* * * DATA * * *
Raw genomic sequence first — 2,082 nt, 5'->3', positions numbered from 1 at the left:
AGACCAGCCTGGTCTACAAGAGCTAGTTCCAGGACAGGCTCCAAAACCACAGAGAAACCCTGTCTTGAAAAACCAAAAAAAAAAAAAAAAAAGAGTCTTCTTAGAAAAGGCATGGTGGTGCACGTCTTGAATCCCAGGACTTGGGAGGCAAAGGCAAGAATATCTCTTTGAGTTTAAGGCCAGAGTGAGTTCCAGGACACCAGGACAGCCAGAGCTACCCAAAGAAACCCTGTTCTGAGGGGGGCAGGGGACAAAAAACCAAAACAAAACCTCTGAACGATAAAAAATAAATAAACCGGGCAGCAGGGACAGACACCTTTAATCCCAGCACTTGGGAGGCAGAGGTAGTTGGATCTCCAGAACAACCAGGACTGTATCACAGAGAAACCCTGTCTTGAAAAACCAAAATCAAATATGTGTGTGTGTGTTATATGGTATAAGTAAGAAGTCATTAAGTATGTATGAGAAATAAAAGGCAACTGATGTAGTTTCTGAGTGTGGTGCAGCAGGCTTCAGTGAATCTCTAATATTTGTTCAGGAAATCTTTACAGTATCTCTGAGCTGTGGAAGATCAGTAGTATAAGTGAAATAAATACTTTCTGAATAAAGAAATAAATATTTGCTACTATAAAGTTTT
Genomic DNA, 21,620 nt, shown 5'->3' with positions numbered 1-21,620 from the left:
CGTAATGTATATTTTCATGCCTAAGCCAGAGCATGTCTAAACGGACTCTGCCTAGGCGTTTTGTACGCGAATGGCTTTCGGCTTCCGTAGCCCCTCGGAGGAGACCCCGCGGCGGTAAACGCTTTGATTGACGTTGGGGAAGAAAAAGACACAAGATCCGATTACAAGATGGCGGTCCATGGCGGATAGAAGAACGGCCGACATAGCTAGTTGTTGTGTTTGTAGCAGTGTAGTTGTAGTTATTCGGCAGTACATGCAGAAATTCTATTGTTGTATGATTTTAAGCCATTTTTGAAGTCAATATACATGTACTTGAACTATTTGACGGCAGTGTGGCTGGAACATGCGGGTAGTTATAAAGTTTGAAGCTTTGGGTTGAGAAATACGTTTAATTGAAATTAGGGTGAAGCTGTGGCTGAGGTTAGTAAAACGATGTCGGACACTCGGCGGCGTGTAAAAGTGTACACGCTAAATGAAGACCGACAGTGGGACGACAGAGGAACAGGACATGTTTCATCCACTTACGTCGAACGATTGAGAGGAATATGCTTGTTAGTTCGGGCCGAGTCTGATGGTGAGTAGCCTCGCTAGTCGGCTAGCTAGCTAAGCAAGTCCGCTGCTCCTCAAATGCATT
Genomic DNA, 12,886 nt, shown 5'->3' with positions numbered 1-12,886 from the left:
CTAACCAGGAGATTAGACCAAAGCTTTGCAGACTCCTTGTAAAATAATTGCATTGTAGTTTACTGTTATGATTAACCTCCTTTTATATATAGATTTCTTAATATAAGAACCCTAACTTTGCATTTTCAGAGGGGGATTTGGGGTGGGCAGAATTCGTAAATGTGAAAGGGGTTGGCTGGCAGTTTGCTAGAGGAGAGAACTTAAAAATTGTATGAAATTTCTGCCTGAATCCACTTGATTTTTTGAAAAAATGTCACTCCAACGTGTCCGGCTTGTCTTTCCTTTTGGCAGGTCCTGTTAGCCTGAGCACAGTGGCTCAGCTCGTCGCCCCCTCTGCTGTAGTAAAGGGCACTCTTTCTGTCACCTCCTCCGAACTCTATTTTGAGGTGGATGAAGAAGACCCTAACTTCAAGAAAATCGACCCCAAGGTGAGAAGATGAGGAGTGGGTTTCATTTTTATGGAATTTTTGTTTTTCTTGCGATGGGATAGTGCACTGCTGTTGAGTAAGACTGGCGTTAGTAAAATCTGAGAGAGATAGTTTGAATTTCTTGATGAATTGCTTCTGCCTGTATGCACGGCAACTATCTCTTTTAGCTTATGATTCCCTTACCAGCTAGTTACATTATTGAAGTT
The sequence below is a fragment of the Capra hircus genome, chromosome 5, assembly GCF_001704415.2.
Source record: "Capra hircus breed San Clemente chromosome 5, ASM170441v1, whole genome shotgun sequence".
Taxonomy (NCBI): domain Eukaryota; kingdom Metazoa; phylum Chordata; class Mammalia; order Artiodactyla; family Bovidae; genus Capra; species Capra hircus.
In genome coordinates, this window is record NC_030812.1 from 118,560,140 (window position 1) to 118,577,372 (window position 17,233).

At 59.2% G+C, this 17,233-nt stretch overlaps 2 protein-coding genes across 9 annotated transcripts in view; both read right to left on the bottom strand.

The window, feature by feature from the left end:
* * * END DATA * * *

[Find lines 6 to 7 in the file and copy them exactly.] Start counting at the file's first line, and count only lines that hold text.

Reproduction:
CTAACCAGGAGATTAGACCAAAGCTTTGCAGACTCCTTGTAAAATAATTGCATTGTAGTTTACTGTTATGATTAACCTCCTTTTATATATAGATTTCTTAATATAAGAACCCTAACTTTGCATTTTCAGAGGGGGATTTGGGGTGGGCAGAATTCGTAAATGTGAAAGGGGTTGGCTGGCAGTTTGCTAGAGGAGAGAACTTAAAAATTGTATGAAATTTCTGCCTGAATCCACTTGATTTTTTGAAAAAATGTCACTCCAACGTGTCCGGCTTGTCTTTCCTTTTGGCAGGTCCTGTTAGCCTGAGCACAGTGGCTCAGCTCGTCGCCCCCTCTGCTGTAGTAAAGGGCACTCTTTCTGTCACCTCCTCCGAACTCTATTTTGAGGTGGATGAAGAAGACCCTAACTTCAAGAAAATCGACCCCAAGGTGAGAAGATGAGGAGTGGGTTTCATTTTTATGGAATTTTTGTTTTTCTTGCGATGGGATAGTGCACTGCTGTTGAGTAAGACTGGCGTTAGTAAAATCTGAGAGAGATAGTTTGAATTTCTTGATGAATTGCTTCTGCCTGTATGCACGGCAACTATCTCTTTTAGCTTATGATTCCCTTACCAGCTAGTTACATTATTGAAGTT
The sequence below is a fragment of the Capra hircus genome, chromosome 5, assembly GCF_001704415.2.